“It would be their word against ours,” he said. “Even if we could pay that amount, it would be four years. What good would that do me at that point, anyway?”

If the goal was to keep him from learning that deputies used such terms, authorities won, Parsley said.

Broward County Sheriff’s Lt. Eric Caldwell said the department was not trying to be evasive. He said each employee’s email is stored on a tape and kept at a remote archive facility. It has to be retrieved physically and then converted into a Microsoft Outlook file, which can then be searched.

“If we have it, we have to provide it,” he said. “The reason this cost so much is that this person had a very vague request.”

Virginia law allows reasonable charges not to exceed the actual cost of accessing, duplicating, supplying, or searching for the requested records. But to get electronic copies of Virginia Gov. Terry McAuliffe’s daily calendar for nearly 10 months, officials told the AP that it would need to pay about $500 upfront. That’s because McAuliffe’s counsel said staff would have had to search, review and possibly redact certain calendar entries. Meanwhile, in California, daily calendar entries for Gov. Jerry Brown are routinely provided at no cost to the AP.

“I think there’s a genuine effort to be responsive, but there is a higher cost to fulfill these requests,” said Dan Bevarly, acting executive director of the National Freedom of Information Coalition, a nonprofit based at the University of Missouri-Columbia that works to protect the public’s right to open government. “There are other times where there’s a deliberate effort to circumvent the system.”

Lawmakers in several states have proposed or passed laws seeking to address those fees.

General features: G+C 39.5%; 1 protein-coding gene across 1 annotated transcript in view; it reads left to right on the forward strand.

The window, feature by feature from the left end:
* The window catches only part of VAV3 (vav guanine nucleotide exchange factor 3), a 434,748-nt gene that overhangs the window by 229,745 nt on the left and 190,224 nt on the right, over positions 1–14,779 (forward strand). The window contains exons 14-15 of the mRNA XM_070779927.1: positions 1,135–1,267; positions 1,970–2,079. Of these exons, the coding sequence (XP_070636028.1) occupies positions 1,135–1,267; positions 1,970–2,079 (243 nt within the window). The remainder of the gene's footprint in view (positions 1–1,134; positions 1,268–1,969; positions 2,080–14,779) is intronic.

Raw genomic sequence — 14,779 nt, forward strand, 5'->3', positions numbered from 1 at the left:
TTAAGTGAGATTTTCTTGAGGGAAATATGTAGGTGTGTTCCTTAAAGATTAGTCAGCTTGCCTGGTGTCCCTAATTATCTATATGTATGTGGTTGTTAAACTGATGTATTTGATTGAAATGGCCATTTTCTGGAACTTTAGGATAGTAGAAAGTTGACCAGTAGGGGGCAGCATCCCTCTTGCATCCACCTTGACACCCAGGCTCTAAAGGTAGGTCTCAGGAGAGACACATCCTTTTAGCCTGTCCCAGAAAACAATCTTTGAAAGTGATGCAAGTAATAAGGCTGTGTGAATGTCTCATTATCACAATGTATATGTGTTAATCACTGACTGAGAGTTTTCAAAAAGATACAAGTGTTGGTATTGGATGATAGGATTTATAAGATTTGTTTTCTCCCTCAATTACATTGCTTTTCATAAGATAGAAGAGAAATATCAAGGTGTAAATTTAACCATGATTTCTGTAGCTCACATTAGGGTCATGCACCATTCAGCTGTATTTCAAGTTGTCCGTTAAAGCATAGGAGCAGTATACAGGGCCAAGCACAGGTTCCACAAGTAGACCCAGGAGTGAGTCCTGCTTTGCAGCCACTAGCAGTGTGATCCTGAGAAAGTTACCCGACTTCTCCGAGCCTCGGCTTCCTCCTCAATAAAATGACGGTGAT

Michigan lawmakers recently approved a law mandating that agencies cannot charge more than 10 cents a page for documents. Further, people can file a lawsuit if they believe they are being overcharged and can try to get the amount reduced. If a court agrees, it must assess $1,000 in punitive damages.

Most agencies in Washington state provide electronic records free by email, and state law caps charges for copies at 15 cents a page. But earlier this year, the Legislature considered a bill that would allow agencies to charge for digital public records, raising concerns among good-government advocates. The bill passed one committee but failed in another, meaning it’s likely dead for the year.

Agencies can be allowed to levy charges, says Toby Nixon, president of the Washington Coalition for Open Government, “but they should not be making a profit off of it.”

Some government officials say they are unable to waive fees due to tight budgets. Complicating matters further is a larger number of records being generated and the inability of agencies to maintain and process them, leading to more time and resources dedicated to researching requests.

In most instances, the price to fulfill requests comes down to what’s being sought and the costs associated with responding to them, said Chuck Thompson, executive director of the International Municipal Lawyers Association.

“There’s probably a fairly low percentage of governments that are attempting to provide barriers to the release of information,” Thompson said. “It’s really important that the public have the ability to find out what their government’s doing, but they can’t bring their government to their knees.”